Six months after the Columbia Elections Board’s handling of spring elections drew widespread criticism from council members and candidates, the board has once again become a target of criticism from Columbia College Student Council.
CCSC members have raised concerns that CEB—an autonomous group founded in 2013 to oversee elections for all three councils—has exhibited a lack of transparency in changing and enforcing the council’s election bylaws.
In a meeting with CEB leadership in late September, and again at a general body meeting on Sunday, CCSC raised concerns that CEB is understaffed and that, during the past election cycle, it expected the council to share the effort of advertising open positions and debates.
“The number one reason why Elections Board was created was to prevent this conflict of interest to keep students from advertising elections that they might be running in,” CCSC Class of 2017 president and former CEB member Jordana Narin, CC ’17, said. “And if Elections Board is literally delegating to us one of the biggest reasons why they were actually founded, that's super fucked up.”
CEB Co-Chair Chase Manze, CC ’19, told Spectator that the board has only asked the council to post election announcements via its unified Facebook page, rather than have individual members advertise elections.
“We never mandated that specific officers posted,” Manze said. “I get the conflict of interest with asking specific people who are running to post it, personally, but since it is the CCSC page I don’t really see that much of a personal bias … It’s not something that we would just pass off to them completely. Again, they would be supplementing what we were already doing.”
Three sets of bylaws exist for CCSC, Engineering Student Council, and General Studies Student Council, each of which are reviewed and adopted by CEB annually and determine how councils hold elections. In order to change any bylaws, CEB must receive approval from the corresponding council by a two-thirds majority vote. But election rules, which dictate how candidates run for office, can be changed by CEB independently.
The current CCSC election bylaws, available on the board’s website, indicate that they were most recently amended in June, despite the fact that no vote by council took place over the summer.
“We didn’t vote in June 2016 to amend them, so I think that the integrity of these bylaws is also a little bit questionable,” CCSC President Nicole Allicock, CC ’18, said at the meeting on Sunday.
According to Manze, Allicock did contact the board with recommendations for changes in the election rules—not in the bylaws—this summer. The board implemented those changes, most of which mandate providing more information about rules and violations to candidates. Manze said that she was not aware of whether any bylaws were changed over the summer, adding that the line stating that they were amended in June could be an error.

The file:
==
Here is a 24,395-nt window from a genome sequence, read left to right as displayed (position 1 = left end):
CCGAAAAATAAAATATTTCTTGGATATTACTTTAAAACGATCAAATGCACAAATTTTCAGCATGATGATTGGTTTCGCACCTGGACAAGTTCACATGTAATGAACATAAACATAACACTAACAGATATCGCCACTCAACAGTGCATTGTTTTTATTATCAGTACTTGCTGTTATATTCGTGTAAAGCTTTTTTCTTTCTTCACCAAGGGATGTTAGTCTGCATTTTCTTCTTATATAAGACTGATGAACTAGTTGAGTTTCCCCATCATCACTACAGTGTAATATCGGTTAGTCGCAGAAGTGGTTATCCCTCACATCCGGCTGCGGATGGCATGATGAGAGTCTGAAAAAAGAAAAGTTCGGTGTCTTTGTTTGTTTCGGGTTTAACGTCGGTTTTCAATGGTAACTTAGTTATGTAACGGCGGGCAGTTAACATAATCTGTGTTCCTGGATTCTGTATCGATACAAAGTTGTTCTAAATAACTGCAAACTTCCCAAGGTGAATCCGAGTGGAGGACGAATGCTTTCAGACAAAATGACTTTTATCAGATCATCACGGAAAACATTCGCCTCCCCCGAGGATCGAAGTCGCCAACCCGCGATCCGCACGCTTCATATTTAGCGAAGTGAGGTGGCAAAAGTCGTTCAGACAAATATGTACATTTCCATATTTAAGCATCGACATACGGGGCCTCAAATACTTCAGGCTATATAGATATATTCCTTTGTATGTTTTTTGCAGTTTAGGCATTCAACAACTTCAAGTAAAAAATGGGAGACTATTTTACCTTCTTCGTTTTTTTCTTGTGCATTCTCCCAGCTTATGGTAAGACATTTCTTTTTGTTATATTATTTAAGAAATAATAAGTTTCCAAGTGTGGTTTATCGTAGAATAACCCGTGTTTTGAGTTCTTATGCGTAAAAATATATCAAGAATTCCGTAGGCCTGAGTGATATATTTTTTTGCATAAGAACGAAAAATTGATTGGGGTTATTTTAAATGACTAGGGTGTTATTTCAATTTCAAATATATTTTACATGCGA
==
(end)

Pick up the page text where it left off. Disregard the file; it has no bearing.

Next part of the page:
Nonetheless, there are significant differences between the current bylaws and a version of the bylaws that was sent to Spectator by then-CEB Co-Chair Sam Henick, CC ’18, in April, including a new clause barring write-in candidates who are not registered with CEB from being considered for election and a new requirement that CEB Administrative Adviser Josh Lucas oversee motions by CCSC to remove CEB members from office.
Although these clauses were not present in the April version of the bylaws provided by Henick, CCSC has not voted to approve any bylaws in the past two years, at least, according to VP for Policy Abby Porter, CC ’17. Neither Manze nor former CEB Co-Chair Kate Welty, SEAS ’18, was able to confirm when the changes to the bylaws were made.
In recent years, communication between CEB and the councils over bylaws has been intermittent and, in the view of some council members, insufficient.
“We haven't been approaching them [the bylaws] the way we say we're supposed to have been,” CCSC VP for Student Life Nathan Rosin, CC ’18, said. “I think a lot of that's because we didn't know they existed.”
Although the council has not yet voted to solidify any of these complaints in the form of a resolution, CEB is willing to change some practices in response to CCSC grievances, according to Manze. Although the board currently only has two members, Manze said that they will begin adding more in the coming months in an effort to more readily fill the board’s obligations.
“We know that we’re a new organization, and, of course, as with every organization, there’s kinks that you have to work out,” Manze said. “But I really think that the premise that CEB was founded under is something that’s very genuine and very necessary.”
CCSC will continue to meet with CEB to discuss these and other complaints. Allicock also said that CCSC and the board should hold a forum during which both entities could weigh possible changes to bylaws, allowing the council to vote to ratify them.
“We’re going to have to continue that conversation,” Allicock said. “If we want to change them [bylaws], we should change them now, and if we don’t want to change them, we should follow them… But it should be changed.”